Legal System in Goa, Vol. 1, Judicial Institutions (1510-1982), by Carmo Souza, [Self-published, 1995], pp. 189, Rs 150

With the debate on the Uniform Civil Code picking up in the country, the history of the legal system in Goa can well be expected to come into focus very soon. Our Civil Code, framed by the Portuguese and still in force, as well as the judicial system developed by them, had been the object of praise for the then chief justice of India, Y. B. Chandrachud, when he opened the Goa bench of the Bombay High Court in Pangim, in 1982.

Carmo Souza’s book on the legal system in Goa is a welcome addition to literature on the subject hitherto found only in Portuguese. Originally his doctoral thesis submitted at the University of Poona, this academic presentation traces the developmental history of the judicial system in Goa from 1510 to 1982. Logically, this should have been preceded by a study of the legislation and legislative institutions of the corresponding period, in an independent volume. But this will hopefully come as a sequel.

The present volume assumes importance for several reasons. The Portuguese were the first colonial power to set foot and control a vast Oriental empire. Once Goa became their headquarters of the empire, the Tribunal da Relação, or High Court, established in the old city of Goa in 1544, administered justice at the appeal level to all the Portuguese possessions and settlements from the Cape of Good Hope to the China Seas. With them was formed the modern concept of international law in trade, commerce, and navigation.

In the introductory chapter, the author refers to old and modern judicial institutions in Portugal and compares them with those set up in the Estado da Índia. Chapter 2 gives a brief idea of the pre-Portuguese judicial system in Goa, including the Comunidades, and goes on to discuss twenty major offices and institutions that administered justice sectionally, “taking into consideration the different interests and pressures arising in the cosmopolitan society created by a maritime empire.” That list includes, among others, the Tribunal da Relação (treated in detail in chapter 3) and the Holy Tribunal of the Inquisition which, the author says, quoting a contemporary (ex-) Jesuit historian, had “apparently won the confidence of the natives.”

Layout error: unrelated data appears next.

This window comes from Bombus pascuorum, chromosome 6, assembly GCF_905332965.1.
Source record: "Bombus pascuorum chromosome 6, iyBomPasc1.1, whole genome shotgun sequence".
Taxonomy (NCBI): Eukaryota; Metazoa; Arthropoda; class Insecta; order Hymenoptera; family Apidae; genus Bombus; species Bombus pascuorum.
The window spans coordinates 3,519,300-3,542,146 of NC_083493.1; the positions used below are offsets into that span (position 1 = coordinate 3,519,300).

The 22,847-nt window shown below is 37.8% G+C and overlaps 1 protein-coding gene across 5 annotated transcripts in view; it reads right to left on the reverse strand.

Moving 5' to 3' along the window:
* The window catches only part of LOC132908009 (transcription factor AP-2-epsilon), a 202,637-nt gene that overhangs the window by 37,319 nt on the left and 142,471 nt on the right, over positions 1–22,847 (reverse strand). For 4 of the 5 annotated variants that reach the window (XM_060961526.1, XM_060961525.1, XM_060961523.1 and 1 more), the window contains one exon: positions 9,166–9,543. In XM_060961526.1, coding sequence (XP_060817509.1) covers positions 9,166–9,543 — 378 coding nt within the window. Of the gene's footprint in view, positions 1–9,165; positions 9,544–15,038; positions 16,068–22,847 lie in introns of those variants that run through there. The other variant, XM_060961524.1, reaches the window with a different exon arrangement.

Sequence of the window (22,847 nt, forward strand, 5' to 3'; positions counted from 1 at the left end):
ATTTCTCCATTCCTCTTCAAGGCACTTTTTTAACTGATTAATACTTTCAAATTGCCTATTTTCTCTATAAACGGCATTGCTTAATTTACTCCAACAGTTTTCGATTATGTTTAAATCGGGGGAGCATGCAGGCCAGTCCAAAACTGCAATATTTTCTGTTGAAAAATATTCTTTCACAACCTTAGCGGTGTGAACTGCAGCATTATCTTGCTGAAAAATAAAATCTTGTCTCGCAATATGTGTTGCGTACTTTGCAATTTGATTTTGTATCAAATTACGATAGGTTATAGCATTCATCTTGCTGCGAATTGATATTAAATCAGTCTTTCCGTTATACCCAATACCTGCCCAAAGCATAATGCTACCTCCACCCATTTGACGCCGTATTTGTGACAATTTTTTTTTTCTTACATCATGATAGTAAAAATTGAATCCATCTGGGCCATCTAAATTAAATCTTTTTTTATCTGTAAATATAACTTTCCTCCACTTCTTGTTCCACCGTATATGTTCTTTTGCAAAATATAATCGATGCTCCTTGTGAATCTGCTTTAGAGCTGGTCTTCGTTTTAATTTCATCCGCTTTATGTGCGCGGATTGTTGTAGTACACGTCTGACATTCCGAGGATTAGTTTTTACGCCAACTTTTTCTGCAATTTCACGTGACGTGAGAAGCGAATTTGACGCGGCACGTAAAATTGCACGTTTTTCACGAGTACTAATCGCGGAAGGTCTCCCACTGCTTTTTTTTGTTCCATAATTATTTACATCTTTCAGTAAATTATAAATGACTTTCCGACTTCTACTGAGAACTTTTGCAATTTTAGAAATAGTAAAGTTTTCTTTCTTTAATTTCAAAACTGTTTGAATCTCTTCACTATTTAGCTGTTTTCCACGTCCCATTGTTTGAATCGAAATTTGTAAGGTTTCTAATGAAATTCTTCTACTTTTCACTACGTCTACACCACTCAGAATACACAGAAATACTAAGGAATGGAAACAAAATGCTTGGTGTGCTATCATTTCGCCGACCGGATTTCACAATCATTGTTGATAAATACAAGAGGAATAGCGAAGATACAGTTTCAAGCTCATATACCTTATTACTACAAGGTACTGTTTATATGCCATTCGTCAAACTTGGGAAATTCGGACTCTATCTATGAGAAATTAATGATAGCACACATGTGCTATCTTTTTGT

Chapter 4 dwells on the tumultuous period from 1800 to 1961, marked as it was by the advent of constitutionalism in Portugal. A new process began with the decree of 1832/36. Goa saw the addition of the New Conquests, wherein the indigenous system of judicial administration continued. Uniform dispensation of justice came only towards the end of the nineteenth century.

“Post-Liberation Judiciary” makes up the final chapter. This treats the dismantling of “a vibrant system”. Problems encountered in the transition phase are brought out. Interviews with judges and lawyers of the erstwhile regime, if included here, might have thrown more light on the topic.

Souza attempts to provide insight into whether certain institutions under the civil law system may be used in the Anglo-Indian system and the possibility of creating healthy hybrid institutions. He mentions the possibility of Goa having a High Court of its own.

Legal system in Goa is not critical as to advance any value judgements. This does not, however, detract from the rich documental value and the pioneering effort at systematization undertaken by Carmo Souza of a much neglected body of knowledge. His work could well serve as a background for the studies of judicial institutions of erstwhile Portuguese colonies in Asia, Africa and South America too.

(Herald – The Illustrated Review, 15-30 June 1995. A shorter version of this review, titled ‘Fresh Legal Insight’, appeared in ‘Panorama’, The Navhind Times, 1 Oct 1995)